Ankara, Turkey’s capital, is a big city, but you can visit its major sights in as little as a half-day if you’re in a hurry, though a full day, with an overnight stay, is more relaxed and enjoyable.
Housed in a historic caravanserai holding the artistic wealth of 7500 years, this excellent museum is especially rich in art and artifacts from the Hittite era (2600 to 1300 BCE). Note that the museum is undergoing renovation and extension work, and only two exhibit halls are open through 2014.
The very oldest part of Ankara is this hilltop fortress, sometimes called the kale. You can wander into its mighty walls and climb to the top to enjoy the view, and you’ll find yourself…in an honest-to-goodness Turkish village! Except for the lack of crops and livestock, the people here live the village life. More…
Located in a former caravanserai built in 1522, its displays include Engineering, Road Transport, Scientific Instruments, Maritime, Everyday Life, and others.
There’s a museum shop and two places for meals: the Divan Café (with a delightful outdoor terrace), or the sophisticated Divan Brasserie in the courtyard.
Samanpazarı is the Ankara neighborhood known for its antiques shops, and serious antiques shoppers know that you find better buys in Ankara than in Istanbul. From the fortress entrance, walk east (away from the Museum of Anatolian Civilizations) along Atpazarı Sokak downhill and you’ll pass numerous antiques shops. Turn right (south) at the end of the street and continue downhill to the Ahi Şerafettin Mosque on Can Sokak. Keep the mosque on your left and continue downhill past even more antiques shops.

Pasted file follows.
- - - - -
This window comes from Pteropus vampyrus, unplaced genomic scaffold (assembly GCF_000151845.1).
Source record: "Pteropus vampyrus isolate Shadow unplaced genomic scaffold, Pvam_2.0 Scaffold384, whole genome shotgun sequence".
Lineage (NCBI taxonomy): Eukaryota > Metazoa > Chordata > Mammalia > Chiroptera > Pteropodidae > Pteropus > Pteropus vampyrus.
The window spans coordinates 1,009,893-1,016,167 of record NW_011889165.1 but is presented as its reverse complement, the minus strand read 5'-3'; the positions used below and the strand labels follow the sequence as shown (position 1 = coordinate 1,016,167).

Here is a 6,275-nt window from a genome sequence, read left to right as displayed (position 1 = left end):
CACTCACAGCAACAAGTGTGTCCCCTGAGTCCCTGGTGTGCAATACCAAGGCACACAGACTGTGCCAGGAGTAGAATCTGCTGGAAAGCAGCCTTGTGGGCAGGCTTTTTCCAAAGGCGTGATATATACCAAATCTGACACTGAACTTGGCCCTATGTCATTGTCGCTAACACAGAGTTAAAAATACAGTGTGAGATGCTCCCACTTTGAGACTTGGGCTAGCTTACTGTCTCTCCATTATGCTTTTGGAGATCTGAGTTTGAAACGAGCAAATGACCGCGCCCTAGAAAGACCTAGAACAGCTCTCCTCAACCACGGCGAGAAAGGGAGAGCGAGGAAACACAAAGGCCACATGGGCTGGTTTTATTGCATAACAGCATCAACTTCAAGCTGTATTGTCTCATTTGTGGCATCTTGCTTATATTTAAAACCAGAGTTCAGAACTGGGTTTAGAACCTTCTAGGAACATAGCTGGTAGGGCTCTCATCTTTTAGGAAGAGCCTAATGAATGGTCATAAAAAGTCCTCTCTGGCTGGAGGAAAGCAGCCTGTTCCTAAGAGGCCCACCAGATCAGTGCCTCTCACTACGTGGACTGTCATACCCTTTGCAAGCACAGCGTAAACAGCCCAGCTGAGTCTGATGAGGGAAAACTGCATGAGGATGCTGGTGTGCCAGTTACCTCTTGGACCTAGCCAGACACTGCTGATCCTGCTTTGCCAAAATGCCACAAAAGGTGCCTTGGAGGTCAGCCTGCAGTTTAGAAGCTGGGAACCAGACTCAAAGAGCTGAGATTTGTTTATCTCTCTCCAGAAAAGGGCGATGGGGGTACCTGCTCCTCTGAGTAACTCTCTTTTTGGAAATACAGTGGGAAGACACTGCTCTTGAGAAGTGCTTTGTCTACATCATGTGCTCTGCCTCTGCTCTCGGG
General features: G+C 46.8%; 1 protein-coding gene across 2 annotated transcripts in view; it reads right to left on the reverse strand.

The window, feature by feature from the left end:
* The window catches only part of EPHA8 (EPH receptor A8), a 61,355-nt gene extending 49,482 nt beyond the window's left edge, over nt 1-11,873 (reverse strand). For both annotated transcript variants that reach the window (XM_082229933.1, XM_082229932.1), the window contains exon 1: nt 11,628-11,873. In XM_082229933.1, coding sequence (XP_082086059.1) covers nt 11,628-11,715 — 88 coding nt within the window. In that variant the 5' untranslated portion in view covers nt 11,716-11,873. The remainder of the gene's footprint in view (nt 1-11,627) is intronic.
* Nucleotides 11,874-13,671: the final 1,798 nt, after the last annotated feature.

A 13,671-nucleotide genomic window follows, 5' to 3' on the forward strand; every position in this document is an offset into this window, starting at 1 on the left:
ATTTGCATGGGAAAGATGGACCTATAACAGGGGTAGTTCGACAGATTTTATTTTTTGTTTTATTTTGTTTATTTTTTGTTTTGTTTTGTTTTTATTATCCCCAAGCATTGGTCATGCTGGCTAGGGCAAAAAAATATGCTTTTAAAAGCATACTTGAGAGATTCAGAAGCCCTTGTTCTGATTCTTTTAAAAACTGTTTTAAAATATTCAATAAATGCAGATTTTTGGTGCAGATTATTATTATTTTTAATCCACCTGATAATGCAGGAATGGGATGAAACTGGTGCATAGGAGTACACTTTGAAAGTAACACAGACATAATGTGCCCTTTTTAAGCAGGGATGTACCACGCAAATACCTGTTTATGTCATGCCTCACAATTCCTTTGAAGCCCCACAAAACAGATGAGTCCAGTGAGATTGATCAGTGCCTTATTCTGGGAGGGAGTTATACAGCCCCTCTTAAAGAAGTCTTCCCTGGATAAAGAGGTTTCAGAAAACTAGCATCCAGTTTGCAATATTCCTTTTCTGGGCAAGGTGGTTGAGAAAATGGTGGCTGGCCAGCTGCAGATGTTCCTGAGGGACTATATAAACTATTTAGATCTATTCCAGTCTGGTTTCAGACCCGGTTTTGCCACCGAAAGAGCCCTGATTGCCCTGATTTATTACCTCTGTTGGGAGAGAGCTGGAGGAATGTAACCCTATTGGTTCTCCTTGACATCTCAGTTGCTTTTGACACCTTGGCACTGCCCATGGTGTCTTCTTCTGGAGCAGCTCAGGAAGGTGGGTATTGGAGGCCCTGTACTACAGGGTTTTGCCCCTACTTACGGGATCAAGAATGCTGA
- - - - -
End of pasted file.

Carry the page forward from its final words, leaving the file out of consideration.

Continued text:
Ahi Şerafettin (Aslanhane) Mosque & Tomb
The Seljuk Turkish Ahi Serafettin Mosque & Tomb has been here on the slope of the citadel hill since 1290, though obviously restored more recently. Unfortunately, it is usually open only atprayer times, so if you’re eager to visit this 700+-year-old mosque, plan to arrive about 15 to 20 minutes after the call to prayer.
Hacı Bayram Mosque & Tomb
Hacı Bayram Veli (1352-1430) was a Sufi (Muslim mystic) teacher born near Ankara. He became a follower of Sheikh Hamiduddin Veli, and after the sheik’s death in 1412 he assumed leadership of the sheikh’s followers, a Sufi order that became known as the Bayrami. Because of his wisdom and erudition Hacı Bayram was an advisor to Sultan Murat II (1404-1451), father of Sultan Mehmet II “The Conqueror.”
Haci Bayram’s memory is revered in Ankara, and his tomb and mosque, built on the site of the Bayrami tekke (Sufi lodge), right next to the ruined Temple of Augustus and Rome, is a place of pilgrimage.
At the foot of the citadel hill near Ulus Square are the remains of Roman Ankara, including the ruined Temple of Augustus and Rome (right next to the Hacı Bayram Mosque and Tomb), the Column of Julian, and the extensive Roman baths. More…
Turkish Republic Museums
The founding of the Turkish Republic (1923) on the ruins of the defeated Ottoman Empire is one of the 20th century’s most absorbing national stories. Turkish history buffs will want to visit the two buildings used for the earliest meetings of the Turkish Grand National Assembly (Türkiye Büyük Millet Meclisi,Turkey’s parliament), now museums, just down the hill from Ulus Square on Cumhuriyet Caddesi.
The Anıtkabir (Monumental Tomb) of the founder of the Turkish Republic, Kemal Atatürk (1881-1938), crowns a hilltop in the Maltepe district. The great monument itself and a small museum of Atatürk’s life are open to the public.
—by Tom Brosnahan